By Jack Kelly:
Wall Street bounced back from yesterdays 300 point selloff but today it is all about Brazil’s, Bovespa’s stock market blowout plunging over 10% . Brazil’s currency, the real, tanked 7%, its worst day since the global financial crisis in 2008.
The selloff came after new bribery allegations surfaced against Brazil’s president, Michel Temer. Investors, whether located in US or Latin America are never too pleased when the person in charge of their government is in the midst of scandal.
In this instance, Brazilian President, Michel Temer, resisted calls to resign after allegations that he condoned the bribery of a potential witness in the massive “Car Wash” graft investigation.
Back in the US, the S&P regained about 9 points of the previous day’s 43-point plunge, and the Vix (aka “the fear gauge”) backpedaled 2.7 per cent. It now looks like the “Trumpeachment” mini-panic may have ended after the US Justice Department appointed former FBI director Robert Mueller as special counsel to lead an investigation into Russia’s role in the 2016 US elections.
Concerns over a delay to enact tax reforms (which was a big driver of stock market gains in 2017) were pushed aside as Republicans promised to continue working on their policy agenda since the ‘Comey memo’ incident.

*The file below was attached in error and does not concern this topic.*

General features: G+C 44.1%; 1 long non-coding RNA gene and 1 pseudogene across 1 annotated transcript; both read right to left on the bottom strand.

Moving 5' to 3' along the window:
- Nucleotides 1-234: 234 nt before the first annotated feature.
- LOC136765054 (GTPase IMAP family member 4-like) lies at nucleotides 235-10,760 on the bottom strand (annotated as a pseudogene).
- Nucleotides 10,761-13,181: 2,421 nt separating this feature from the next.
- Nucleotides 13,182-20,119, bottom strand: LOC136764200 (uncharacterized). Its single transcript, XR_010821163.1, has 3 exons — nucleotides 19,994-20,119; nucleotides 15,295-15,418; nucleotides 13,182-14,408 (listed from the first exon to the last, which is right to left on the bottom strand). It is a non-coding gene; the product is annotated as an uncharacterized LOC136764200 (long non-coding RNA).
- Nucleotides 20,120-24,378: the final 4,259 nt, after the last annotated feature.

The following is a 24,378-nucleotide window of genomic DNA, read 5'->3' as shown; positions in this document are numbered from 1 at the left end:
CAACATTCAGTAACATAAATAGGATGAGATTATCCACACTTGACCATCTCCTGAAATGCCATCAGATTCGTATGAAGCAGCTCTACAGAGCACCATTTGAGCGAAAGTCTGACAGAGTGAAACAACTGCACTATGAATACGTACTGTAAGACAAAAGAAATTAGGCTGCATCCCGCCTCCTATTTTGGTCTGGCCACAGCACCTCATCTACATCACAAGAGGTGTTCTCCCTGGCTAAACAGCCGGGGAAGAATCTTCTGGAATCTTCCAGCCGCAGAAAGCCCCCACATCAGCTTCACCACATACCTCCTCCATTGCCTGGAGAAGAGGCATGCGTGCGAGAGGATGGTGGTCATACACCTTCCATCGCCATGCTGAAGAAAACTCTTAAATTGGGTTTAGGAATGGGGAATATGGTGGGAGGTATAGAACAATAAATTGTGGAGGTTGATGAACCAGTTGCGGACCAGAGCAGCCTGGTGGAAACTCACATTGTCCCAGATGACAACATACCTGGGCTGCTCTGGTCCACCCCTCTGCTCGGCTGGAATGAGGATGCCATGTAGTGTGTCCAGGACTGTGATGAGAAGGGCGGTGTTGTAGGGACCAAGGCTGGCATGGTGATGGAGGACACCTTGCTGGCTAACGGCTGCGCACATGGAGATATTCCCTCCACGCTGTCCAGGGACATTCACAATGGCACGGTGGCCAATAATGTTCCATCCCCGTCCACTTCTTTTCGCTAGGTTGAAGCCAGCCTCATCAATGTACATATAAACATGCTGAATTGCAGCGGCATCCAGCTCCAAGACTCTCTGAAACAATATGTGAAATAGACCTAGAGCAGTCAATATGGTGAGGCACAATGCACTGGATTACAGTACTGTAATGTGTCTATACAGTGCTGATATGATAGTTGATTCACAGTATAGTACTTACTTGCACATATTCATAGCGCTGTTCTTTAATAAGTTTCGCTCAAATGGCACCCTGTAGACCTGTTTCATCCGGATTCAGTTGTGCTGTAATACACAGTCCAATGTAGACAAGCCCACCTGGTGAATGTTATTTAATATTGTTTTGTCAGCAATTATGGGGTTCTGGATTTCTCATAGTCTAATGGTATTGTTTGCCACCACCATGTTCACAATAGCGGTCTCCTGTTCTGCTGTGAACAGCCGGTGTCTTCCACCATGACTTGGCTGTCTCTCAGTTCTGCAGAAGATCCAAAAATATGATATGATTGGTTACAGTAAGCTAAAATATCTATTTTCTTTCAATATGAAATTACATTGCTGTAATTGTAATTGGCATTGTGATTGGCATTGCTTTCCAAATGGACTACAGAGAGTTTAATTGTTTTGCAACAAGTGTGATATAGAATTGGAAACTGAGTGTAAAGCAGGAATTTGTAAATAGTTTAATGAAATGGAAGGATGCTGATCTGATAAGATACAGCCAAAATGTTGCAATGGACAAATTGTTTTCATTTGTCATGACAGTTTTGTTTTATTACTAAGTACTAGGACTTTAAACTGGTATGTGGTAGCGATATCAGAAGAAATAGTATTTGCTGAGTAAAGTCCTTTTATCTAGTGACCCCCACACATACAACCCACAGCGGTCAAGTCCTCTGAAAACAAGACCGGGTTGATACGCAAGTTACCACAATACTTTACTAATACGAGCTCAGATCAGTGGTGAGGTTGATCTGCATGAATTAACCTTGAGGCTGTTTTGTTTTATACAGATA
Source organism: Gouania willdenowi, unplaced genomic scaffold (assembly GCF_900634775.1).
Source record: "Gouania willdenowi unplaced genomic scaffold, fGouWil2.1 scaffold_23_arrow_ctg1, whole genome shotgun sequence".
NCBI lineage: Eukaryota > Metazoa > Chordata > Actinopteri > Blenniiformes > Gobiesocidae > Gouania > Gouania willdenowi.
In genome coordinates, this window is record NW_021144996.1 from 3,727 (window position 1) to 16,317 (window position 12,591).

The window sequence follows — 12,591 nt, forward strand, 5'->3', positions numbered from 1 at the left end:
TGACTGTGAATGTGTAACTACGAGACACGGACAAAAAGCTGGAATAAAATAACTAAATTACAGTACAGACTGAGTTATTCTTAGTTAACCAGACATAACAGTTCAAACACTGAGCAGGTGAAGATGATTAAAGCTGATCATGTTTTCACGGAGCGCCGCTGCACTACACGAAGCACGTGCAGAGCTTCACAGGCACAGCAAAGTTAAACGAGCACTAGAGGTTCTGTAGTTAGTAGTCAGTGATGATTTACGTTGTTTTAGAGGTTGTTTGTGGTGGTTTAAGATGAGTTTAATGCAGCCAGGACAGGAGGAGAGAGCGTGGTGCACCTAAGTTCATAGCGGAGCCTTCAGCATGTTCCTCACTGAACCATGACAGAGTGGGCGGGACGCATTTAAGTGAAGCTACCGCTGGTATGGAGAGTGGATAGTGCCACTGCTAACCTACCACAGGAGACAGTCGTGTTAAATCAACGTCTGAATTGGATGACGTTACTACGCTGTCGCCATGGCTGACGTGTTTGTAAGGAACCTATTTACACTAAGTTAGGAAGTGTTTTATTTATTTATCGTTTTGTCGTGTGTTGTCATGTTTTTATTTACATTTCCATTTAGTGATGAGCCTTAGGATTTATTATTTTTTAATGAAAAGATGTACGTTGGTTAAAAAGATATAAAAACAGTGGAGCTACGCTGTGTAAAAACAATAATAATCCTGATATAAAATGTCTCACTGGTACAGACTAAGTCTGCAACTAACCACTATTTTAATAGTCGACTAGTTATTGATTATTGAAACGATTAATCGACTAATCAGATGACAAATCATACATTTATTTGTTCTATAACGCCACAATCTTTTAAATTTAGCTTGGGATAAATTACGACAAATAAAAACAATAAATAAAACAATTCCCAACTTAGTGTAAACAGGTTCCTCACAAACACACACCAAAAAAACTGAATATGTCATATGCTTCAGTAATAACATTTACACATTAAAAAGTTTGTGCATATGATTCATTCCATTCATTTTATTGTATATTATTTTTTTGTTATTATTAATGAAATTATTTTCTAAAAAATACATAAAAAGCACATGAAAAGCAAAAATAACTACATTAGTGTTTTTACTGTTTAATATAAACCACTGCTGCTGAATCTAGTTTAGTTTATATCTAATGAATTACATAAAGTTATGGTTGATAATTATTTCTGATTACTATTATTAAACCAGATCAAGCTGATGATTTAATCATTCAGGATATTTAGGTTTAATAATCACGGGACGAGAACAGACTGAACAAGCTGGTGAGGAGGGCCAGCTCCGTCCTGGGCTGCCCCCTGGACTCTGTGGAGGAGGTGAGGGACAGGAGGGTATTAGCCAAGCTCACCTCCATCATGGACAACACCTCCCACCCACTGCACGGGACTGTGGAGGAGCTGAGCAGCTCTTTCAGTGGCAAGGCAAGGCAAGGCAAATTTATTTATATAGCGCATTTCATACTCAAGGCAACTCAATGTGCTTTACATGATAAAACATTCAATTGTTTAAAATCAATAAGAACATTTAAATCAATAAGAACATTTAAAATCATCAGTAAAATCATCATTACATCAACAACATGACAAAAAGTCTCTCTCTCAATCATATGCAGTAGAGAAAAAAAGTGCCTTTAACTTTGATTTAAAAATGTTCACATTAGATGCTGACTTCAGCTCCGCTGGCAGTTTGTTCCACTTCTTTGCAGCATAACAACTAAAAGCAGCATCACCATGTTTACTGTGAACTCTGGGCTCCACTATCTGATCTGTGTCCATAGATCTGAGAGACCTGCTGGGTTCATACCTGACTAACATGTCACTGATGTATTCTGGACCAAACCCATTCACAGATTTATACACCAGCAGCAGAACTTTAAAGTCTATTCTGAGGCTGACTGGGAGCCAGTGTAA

There may be an even bigger fear lurking in corporate America and globally. In excess of twenty-five percent of investment management firms in the US do not execute regular assessments of their cyber security defenses. The worrying statistic has been published by the Securities and Exchange Commission less than one week after a ransomware attack known as WannaCry hit Microsoft systems at organizations around the world.
While financial services firms were largely unaffected by the rapid spread of the virus, the SEC issued a statement on May 17 reminding broker-dealers and fund management firms to ensure their operating systems are being “properly and timely installed”.
Included in the statement were the results of a recent assessment of the cyber security protocols at 75 SEC-registered firms by the Office of Compliance Inspections and Examinations.
According to the SEC, 26% percent of the investment management firms it examined did not conduct regular risk assessments of critical systems to identify cyber security “threats, vulnerabilities, and the potential business consequences”. The same was true of 5% of the broker-dealers surveyed.
The regulator also found that 57% of the investment management firms did not test the vulnerability of their critical IT systems. Again, this was also the case for 5% of broker-dealers.
Federal prosecutors are pursuing a potential settlement of their record-setting foreign corruption lawsuit that seeks $1 billion in assets, including future proceeds from the 2013 Hollywood hit movie The Wolf of Wall Street.
Today we also feature a piece, while not as scary as cyber attacks and stock market crashes, it involves federal officials conducting the largest attempted seizure under anti-kleptocracy laws in U.S. history. The case targets officials who allegedly misappropriated profits from financial dealings of the Malaysian sovereign wealth fund called 1MDB. Malaysia Prime Minister Najib Razak, who founded the fund, has denied wrongdoing.